# Python Generators and Iterators in 2 Minutes for Data Science Beginners

Akash 15 Jul, 2021

This article was published as a part of the Data Science Blogathon

## Introduction

We are continuing our Python: Understanding in 2 minutes series where we cover the medium-level topics that are also frequently asked in Python and Data Science interviews. Last time, we talked about an important topic called *args and **kwargs in 2 minutes. This series is dedicated to aspiring data scientists who want to take the “next step” in Python after learning the basics. Today, we’ll continue our discussion with yet another important topic called Generator and Iterator.

## Iterators in Python

The dictionary meaning of “iterate” is to “perform a task repeatedly”.

In computer programming, Wikipedia defines iterators as:

An iterator is an object that enables a programmer to traverse a container, particularly lists.

So, we get the idea that iterators have got to do something with traversing the elements.

Now, what does it mean when something is iterable? It simply means that the items can be looped over. The list is an example of an iterable because we can loop the elements.

Let’s try a very simple example by considering this logic. We will first create a list and will try to implement Python’s built-in iter() method to our list.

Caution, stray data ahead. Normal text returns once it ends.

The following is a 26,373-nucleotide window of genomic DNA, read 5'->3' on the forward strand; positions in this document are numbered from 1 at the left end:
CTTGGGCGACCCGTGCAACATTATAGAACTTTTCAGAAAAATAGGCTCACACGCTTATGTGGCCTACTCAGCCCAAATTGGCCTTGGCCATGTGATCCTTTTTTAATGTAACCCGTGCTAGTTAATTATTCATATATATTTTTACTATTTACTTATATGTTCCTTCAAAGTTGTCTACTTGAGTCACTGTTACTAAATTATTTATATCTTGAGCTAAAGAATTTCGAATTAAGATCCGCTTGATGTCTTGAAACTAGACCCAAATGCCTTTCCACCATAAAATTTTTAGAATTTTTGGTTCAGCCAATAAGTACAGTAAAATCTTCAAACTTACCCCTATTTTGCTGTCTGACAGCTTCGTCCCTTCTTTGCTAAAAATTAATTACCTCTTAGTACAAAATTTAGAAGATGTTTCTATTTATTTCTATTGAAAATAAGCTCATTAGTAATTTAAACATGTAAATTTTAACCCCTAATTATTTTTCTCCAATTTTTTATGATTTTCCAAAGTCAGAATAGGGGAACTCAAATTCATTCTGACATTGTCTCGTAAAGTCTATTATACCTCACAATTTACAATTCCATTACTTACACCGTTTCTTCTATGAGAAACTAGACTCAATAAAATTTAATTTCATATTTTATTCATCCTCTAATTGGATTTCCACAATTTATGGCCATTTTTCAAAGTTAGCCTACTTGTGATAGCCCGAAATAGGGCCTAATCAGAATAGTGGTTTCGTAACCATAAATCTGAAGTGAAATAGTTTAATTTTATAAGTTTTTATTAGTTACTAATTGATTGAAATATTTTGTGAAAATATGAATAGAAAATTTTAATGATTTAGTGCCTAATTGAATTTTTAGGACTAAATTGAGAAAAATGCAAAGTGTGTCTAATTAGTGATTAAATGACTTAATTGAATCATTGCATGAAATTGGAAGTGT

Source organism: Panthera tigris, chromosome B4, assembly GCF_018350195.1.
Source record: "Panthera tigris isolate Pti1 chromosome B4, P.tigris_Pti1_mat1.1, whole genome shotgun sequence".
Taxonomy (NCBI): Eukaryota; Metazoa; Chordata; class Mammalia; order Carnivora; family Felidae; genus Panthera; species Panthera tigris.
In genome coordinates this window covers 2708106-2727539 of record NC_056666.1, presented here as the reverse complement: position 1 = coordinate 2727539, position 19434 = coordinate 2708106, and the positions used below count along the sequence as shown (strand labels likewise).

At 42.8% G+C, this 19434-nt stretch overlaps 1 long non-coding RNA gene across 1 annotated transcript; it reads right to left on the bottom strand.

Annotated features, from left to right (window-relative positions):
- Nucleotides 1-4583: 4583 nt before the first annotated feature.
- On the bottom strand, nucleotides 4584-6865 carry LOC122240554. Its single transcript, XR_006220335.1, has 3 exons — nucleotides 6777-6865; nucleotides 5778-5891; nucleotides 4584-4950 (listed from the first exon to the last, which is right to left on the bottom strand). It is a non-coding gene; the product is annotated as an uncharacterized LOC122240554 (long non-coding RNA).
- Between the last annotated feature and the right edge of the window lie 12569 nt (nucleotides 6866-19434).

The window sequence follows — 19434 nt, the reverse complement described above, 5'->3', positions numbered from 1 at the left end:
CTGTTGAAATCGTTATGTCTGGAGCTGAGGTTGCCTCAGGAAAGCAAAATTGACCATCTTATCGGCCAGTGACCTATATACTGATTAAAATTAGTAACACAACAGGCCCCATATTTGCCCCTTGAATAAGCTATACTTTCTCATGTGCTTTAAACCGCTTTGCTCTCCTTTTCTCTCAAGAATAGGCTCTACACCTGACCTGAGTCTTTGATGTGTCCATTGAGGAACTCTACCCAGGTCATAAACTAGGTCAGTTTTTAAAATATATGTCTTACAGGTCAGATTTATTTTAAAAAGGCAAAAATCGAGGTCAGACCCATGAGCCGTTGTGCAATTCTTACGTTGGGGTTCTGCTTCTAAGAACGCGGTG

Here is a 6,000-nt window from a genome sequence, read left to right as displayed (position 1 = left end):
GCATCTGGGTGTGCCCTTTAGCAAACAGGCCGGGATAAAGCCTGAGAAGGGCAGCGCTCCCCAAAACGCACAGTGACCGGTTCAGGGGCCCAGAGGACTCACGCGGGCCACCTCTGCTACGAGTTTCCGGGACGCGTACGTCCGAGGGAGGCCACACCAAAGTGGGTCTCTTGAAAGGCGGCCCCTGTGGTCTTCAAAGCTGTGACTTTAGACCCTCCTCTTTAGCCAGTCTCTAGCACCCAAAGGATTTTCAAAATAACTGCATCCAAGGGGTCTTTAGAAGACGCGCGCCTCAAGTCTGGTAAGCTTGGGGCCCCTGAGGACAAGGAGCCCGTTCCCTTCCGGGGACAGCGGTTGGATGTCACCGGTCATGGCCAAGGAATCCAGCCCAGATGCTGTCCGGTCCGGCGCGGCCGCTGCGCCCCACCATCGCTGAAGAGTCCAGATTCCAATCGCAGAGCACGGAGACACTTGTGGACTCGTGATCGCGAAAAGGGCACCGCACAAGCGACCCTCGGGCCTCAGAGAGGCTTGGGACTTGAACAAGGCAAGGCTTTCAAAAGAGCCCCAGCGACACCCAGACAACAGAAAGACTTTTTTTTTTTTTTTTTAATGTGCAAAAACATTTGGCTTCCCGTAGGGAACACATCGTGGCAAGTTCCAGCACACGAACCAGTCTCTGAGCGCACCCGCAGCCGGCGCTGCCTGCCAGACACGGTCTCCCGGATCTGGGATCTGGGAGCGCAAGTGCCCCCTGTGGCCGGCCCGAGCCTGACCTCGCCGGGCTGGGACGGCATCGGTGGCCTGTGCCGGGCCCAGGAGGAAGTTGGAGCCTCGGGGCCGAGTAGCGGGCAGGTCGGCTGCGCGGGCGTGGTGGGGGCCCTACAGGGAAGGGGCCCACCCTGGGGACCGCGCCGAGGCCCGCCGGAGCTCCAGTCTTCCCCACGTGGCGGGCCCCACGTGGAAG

```my_list = [1,2,3,5,8,13]
# converting to a list_iterator with iter()
final_list = iter(my_list)
final_list```

The output would look something like this:

Let’s try to implement the next() function to our final_list.

`next(final_list)`

Output:

`1`

This is the first item on our list.

Again, try doing the same thing:

`next(final_list)`

Output:

`2`

This is the second item on our list.

One more time:

`next(final_list)`

Output:

`3`

This is the third item on our list.

So, basically, we get the idea that the iter() method makes converts an iterable item (such as a list) to an iterator.

To summarize:

An iterable is an object that can be converted into an iterator (just the way we converted a list into a list_iterator).

An iterator is an object that has a next() method.

I assume we don’t have any confusion with iterable and iterator now.

## Generators

Wikipedia defines Generators as:

One way of implementing iterators is to use a restricted form of coroutine, known as a generator. By contrast with a subroutine, a generator coroutine can yield values to its caller multiple times, instead of returning just once.

We shift our focus to Generators now. Python generators are a simple way of creating iterators. It is a function that returns an object (iterator) which we can iterate over (one value at a time). Let’s see a simple example without a generator and then try to implement a generator to the same operation. We would like to create a function that squares up all the elements in the list. Let’s see how we perform this operation normally.

```def square(my_list):
result = []
for i in my_list:
result.append(i**2)
return result```